Each acquisition will differ. They will depend on a lot of different factors that are unique to every acquisition. But they share some striking similarities. A simple framework illustrates the similar aspects of acquisition.
The first category is the individual. Some individuals have certain career or personal characteristics which make them more or less receptive to being acquired – perhaps they have a sought-after skill which makes them more mobile than other employees or career aspirations. The second area of the framework is the overlap of the individual and the organisation representing the employee’s relationship with that company.
An individual’s position within an organisation influences his or her concerns during acquisition and all of these need to be managed in order of the acquisition to be successful.
The third area of the framework is the organisation’s history which influences the receptiveness of employees to the acquirer. If the companies have been fierce rivals in the past, this may make employees less receptive to being acquired by them in the future.
The fourth area is the relationship between the organisation and acquisition.
A prior organisational history of being acquired may influence the workforce and its receptiveness to being acquired again. If the process had gone smoothly, another acquisition may be greeted positively; if it went badly, the reaction may be negative. The fifth area of the framework is the acquisition itself and the reasoning behind the deal. This includes the degree of integration required to fulfill the acquisition objectives – the greater the degree of integration, the more complex the implementation process.
The sixth area is the relationship of the acquisition and individuals.
Previous acquisition experience influences some employees’ concerns and degree of pragmatism. Finally, the convergence of the individual, organisation and acquisition is the specific set of circumstances which makes every acquisition unique.
The process of acquiring also remains basically the same. Employees expect change after being acquired – it is a golden opportunity to address many of the longstanding ‘taboo subjects’ of a business because of this expectation for change. It is how the change issues area handled which determines acquisition success, not the changes themselves. After acquisition, employees will accept massive change only if they are told what is happening prior to its occurrence and treated fairly when it is implemented.
But in order to do this, one must plan, communicate and effectively manage the process. This lies almost entirely within the acquirer’s control.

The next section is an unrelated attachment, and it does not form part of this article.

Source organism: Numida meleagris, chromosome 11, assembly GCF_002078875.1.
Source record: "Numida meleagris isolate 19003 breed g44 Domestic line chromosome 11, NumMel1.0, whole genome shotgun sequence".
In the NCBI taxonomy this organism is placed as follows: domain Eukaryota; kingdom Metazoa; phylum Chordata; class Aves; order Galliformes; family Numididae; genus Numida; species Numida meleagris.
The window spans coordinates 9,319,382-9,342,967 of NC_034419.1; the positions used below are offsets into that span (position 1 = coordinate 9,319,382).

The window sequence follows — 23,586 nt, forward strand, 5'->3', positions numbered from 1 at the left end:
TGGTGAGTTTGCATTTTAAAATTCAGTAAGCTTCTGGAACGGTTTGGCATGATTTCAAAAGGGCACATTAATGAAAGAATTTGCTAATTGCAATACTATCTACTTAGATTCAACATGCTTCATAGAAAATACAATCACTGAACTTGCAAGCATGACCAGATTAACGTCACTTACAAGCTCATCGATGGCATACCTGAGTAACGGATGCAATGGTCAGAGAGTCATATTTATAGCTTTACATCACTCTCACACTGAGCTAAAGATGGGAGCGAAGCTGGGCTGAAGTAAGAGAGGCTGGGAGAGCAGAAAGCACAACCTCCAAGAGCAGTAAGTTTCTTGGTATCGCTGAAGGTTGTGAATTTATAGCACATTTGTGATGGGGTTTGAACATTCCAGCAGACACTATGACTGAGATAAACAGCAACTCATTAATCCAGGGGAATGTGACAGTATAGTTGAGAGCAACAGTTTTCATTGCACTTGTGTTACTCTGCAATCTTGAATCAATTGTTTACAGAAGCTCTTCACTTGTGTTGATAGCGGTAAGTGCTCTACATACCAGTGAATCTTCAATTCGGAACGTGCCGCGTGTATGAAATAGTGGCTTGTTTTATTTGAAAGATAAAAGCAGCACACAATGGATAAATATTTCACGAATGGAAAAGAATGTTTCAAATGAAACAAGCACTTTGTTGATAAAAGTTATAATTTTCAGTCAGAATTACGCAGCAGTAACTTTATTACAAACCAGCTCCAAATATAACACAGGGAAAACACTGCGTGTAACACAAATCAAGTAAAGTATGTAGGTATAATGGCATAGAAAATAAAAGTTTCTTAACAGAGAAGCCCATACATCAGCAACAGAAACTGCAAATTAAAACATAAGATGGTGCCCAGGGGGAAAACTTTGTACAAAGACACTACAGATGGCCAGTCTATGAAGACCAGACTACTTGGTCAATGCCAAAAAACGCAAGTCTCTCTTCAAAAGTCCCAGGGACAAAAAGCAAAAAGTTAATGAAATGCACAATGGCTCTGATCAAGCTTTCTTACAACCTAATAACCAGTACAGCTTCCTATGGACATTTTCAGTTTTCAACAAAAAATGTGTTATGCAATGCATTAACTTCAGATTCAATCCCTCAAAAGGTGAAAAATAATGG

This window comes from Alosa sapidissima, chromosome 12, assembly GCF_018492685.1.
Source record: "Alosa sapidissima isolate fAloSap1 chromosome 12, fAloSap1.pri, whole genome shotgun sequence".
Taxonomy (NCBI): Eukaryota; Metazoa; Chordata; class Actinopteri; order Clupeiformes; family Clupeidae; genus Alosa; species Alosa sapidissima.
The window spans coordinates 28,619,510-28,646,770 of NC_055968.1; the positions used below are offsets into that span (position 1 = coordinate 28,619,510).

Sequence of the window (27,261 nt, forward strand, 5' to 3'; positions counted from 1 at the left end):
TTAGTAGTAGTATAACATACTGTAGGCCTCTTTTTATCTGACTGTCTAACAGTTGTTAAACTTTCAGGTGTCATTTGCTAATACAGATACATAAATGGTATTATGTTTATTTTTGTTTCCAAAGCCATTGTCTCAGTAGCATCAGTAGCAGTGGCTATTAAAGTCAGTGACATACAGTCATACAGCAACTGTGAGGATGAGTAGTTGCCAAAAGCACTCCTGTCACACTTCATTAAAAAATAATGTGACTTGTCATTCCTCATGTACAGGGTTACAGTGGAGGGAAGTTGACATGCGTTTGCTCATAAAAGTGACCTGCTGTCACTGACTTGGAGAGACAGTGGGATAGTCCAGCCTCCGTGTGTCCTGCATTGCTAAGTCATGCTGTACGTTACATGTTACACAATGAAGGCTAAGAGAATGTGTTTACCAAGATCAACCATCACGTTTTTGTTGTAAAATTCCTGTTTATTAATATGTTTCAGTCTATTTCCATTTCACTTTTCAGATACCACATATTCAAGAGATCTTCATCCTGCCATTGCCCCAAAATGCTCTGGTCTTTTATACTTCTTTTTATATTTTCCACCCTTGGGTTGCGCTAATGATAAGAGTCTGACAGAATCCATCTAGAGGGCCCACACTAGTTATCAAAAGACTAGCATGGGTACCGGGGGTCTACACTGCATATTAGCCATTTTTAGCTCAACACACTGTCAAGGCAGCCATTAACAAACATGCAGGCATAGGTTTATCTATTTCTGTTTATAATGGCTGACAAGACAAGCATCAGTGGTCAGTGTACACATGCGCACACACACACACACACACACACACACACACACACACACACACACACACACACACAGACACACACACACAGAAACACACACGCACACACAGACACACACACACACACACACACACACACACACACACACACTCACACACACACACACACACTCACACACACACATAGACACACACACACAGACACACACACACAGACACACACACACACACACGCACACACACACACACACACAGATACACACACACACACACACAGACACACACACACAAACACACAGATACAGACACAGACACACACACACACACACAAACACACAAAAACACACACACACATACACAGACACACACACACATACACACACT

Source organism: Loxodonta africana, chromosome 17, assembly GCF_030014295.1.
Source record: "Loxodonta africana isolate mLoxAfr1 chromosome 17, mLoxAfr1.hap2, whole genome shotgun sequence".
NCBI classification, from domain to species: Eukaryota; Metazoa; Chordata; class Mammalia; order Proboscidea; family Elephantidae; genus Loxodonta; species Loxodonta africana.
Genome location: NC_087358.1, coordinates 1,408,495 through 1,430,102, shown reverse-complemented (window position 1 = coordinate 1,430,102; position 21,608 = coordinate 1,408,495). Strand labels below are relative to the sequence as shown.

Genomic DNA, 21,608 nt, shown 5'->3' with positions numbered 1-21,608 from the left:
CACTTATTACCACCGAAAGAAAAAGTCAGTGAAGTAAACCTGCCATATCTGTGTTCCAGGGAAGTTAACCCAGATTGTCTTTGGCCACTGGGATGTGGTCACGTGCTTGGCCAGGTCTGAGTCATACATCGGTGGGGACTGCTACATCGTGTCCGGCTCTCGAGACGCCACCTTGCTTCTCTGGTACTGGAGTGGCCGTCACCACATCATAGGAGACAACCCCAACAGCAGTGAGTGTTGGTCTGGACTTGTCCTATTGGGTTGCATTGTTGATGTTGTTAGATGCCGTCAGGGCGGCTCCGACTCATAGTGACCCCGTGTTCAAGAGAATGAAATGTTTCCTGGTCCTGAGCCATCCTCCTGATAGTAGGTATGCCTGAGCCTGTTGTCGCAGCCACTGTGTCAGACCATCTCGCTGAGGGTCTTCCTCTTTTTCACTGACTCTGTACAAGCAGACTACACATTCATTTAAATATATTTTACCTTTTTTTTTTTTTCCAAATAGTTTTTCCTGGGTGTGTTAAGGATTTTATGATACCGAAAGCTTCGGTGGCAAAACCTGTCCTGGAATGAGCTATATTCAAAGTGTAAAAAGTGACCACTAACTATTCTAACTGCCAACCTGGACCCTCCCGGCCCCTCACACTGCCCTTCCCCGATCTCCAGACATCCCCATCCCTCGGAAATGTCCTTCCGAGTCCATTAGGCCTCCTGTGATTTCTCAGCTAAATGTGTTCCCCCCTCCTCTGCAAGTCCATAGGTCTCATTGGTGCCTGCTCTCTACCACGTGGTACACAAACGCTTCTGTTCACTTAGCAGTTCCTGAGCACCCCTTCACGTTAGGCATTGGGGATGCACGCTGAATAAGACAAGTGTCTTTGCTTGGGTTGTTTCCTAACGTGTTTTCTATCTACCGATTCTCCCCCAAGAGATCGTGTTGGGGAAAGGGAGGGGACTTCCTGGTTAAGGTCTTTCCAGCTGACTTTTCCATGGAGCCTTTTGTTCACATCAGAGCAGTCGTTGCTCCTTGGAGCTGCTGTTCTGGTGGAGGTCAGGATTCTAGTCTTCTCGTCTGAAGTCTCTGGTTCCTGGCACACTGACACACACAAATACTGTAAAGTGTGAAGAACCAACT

So if it mismanages the acquisition, it has no one to blame but itself.
Once one acquires nothing remains the same. The company culture, top team, management style and workload never go back to the way they were.
One can look fondly back at those days but it will never be like that again.
– Nancy Hubbard is an associate fellow at Templeton College Oxford and a director of consultancy firm Hubbard & Associates
WHEN IS A MERGER NOT A MERGER?
There are four types of corporate takeovers: mergers, acquisitions (which can be friendly or hostile), proxy contests and leveraged buyouts.
Mergers, legally defined, involve similar-sized entities: both companies’ shares are exchanged for shares in a new corporation. As such, there is no cash element in the transaction.
While a merger appears with some frequency based on the legalese definition, in actuality true mergers are quite rare indeed. There are psychological differences between acquisitions and mergers as the latter involve two partners of relatively equal size and power and a genuine attempt is made to meld the two entities into a culturally new one. Acquisitions, conversely, have clear winners and losers, where power is not negotiable.
Acquisitions are takeovers in which the bidder negotiates directly with the target company’s board of directors; the purchase can be based on a consideration of cash, paper, or a combination of the two. The deal goes to the shareholders with the board of directors’ approval (an agreed bid) or without the support of the target board (a contested bid). A contested bid can become an agreed bid at a later time for a variety of reasons, including an increase in the purchase price to a level that is acceptable to the board. The actual percentage of hostile bids versus agreed bids is small, accounting for less than seven per cent of all UK public bids and a tiny percentage of all UK transactions.
Tender offers are American phenomena and refer to those takeovers in which the bidder takes the decision directly to the target company shareholders by circumventing the target board. A proxy contest is when there is an attempt to gain control of the target company’s board of directors via a shareholder vote, thus removing the incumbent management from decision-making. Finally a leveraged buyout, sometimes in the form of a management buyout, is a purchase of shareholder equity by a group usually including incumbent management, financed by debt, venture capital or both.